All of this is very helpful as we run two fully functioning homes. Thank goodness for teachers’ pensions. Mum warned me not to be a teacher. It wouldn’t pay. She wanted me to be an Estate Agent with John German’s! An estate agent?

20th August 2009

I might be a pensioner but I don’t really feel like one and certainly don’t want to sound like one. Do you remember how meat used to taste? Do you remember real meat? Do you Jane BG? On Sifnos all the meat we eat is raised in a field no further that 3Km from our house. The pork is unbelievable! It tastes of pork and cooks like a dream. It is soft, moist and succulent. Yesterday, we bought six massive pork chops (mprizoles coirino) the size of house bricks for €16.00 (£2.38 each). A beautiful 3lb slab of beef (moscari) for €18.00 (£5.35 lb). In preparation for her new Greek Life Cookery Book, Pauline has brought with her a meat mincer, Sausage maker, sausage skins, Burger shaper, pasta machine and a new food processor. If we weren’t on diets, life would be great.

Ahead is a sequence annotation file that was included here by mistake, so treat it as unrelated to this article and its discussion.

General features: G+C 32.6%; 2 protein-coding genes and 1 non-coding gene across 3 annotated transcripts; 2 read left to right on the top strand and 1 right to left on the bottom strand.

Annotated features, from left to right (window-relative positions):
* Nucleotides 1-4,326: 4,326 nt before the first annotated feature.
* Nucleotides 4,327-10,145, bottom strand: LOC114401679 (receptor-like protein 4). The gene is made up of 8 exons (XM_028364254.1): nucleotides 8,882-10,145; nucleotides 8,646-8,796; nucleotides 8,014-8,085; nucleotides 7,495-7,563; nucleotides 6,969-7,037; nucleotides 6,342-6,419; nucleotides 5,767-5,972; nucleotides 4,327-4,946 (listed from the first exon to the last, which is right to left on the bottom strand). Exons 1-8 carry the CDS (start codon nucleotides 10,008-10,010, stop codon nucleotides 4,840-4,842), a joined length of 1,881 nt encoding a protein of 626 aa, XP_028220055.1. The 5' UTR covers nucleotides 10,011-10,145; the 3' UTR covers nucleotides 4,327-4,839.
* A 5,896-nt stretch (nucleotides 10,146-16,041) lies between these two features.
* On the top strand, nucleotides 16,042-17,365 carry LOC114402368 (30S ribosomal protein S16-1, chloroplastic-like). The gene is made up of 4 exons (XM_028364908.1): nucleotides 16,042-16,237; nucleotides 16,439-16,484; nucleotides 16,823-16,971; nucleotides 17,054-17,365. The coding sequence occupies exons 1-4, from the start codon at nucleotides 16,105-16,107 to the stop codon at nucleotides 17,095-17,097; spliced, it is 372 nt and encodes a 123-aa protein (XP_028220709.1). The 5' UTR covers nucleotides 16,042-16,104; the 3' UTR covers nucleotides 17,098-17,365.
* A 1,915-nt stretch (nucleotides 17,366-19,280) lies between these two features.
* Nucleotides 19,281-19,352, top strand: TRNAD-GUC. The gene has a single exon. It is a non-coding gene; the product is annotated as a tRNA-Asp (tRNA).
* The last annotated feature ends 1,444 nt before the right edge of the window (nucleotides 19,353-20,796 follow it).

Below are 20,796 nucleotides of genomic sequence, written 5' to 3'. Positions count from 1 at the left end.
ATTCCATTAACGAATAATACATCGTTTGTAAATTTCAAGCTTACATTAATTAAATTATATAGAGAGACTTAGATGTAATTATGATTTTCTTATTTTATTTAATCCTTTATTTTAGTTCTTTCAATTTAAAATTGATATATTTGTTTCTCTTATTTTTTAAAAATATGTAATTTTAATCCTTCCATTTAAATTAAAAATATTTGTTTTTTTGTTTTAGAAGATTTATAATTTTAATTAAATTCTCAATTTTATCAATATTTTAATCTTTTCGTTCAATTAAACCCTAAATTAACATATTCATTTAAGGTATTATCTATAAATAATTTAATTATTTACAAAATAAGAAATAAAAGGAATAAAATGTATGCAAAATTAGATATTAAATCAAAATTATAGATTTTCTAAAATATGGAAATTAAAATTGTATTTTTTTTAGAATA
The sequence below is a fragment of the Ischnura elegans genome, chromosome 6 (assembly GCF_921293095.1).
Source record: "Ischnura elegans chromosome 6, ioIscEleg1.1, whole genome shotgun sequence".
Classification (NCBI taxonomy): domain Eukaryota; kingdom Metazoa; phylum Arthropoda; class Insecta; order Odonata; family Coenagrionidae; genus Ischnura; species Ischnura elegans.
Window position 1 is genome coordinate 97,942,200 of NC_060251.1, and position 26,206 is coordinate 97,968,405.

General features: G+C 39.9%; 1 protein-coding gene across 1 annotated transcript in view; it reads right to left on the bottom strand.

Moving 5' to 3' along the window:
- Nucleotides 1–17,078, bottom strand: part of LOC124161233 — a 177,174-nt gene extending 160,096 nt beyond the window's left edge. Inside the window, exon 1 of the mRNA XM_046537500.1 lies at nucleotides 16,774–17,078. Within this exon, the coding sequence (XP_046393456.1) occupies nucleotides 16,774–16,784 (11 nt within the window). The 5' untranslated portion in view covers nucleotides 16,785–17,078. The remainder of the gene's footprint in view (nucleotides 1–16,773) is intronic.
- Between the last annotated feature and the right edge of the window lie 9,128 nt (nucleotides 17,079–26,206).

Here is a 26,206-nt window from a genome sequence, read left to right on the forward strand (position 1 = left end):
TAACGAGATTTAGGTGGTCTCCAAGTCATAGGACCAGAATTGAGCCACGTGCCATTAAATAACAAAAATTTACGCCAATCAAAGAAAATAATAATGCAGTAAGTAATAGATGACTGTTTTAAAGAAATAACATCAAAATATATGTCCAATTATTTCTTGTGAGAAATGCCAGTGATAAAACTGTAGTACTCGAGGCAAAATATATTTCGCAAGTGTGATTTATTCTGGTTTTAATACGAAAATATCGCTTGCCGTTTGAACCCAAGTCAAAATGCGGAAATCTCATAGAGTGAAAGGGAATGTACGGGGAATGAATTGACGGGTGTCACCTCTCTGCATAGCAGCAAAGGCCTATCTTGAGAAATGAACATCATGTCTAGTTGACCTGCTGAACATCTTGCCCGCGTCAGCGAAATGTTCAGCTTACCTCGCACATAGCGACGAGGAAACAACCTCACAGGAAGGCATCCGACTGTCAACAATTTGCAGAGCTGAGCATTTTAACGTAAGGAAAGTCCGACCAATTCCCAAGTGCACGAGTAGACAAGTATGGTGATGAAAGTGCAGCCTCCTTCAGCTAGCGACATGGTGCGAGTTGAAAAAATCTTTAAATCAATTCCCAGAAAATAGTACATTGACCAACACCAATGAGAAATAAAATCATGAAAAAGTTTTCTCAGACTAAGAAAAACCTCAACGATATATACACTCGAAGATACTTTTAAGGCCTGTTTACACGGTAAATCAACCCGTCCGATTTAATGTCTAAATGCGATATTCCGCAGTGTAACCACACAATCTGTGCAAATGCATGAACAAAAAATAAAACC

Today Pauline has minced some of the beef and some of the pork. With the beef she is making meat loaf and with the pork she is making sausages. Sausages for tea. Wonderful. In her spare time, I instructed her to paint the base of the house – the water tank – white. She only managed half of it today but she really enjoyed it.

21st August 2009

Pauline was given a day off painting today because it is hot and windy. We had the meat loaf for lunch and it was wonderful with salad. Stavros came up and shared a bottle of wine with us in the evening.

I took a shot early in the morning over our gate over to Kamares. Thought it might brighten the page up.


22nd August 2009

Pauline finished one part of the painting today and then she cooked a lovely meal of Pork and Briam. Washed down with a chilled bottle of claret, it was wonderful.

If you’re interested, the courgettes are coning on well as are the basil plants. The mixed salad is virtually ready for cutting. The flat leafed parsley is planted out and so is the wild rocket. We have this tree fruiting which Stavros put in. Nobody knows what it is. If you have an idea, let us know.

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I watched Arsenal thrash poor old Portsmouth. I tried to keep up with the Test Match with Ruth’s help and then I watched Man. U. against Wigan.

It’s been a hard day!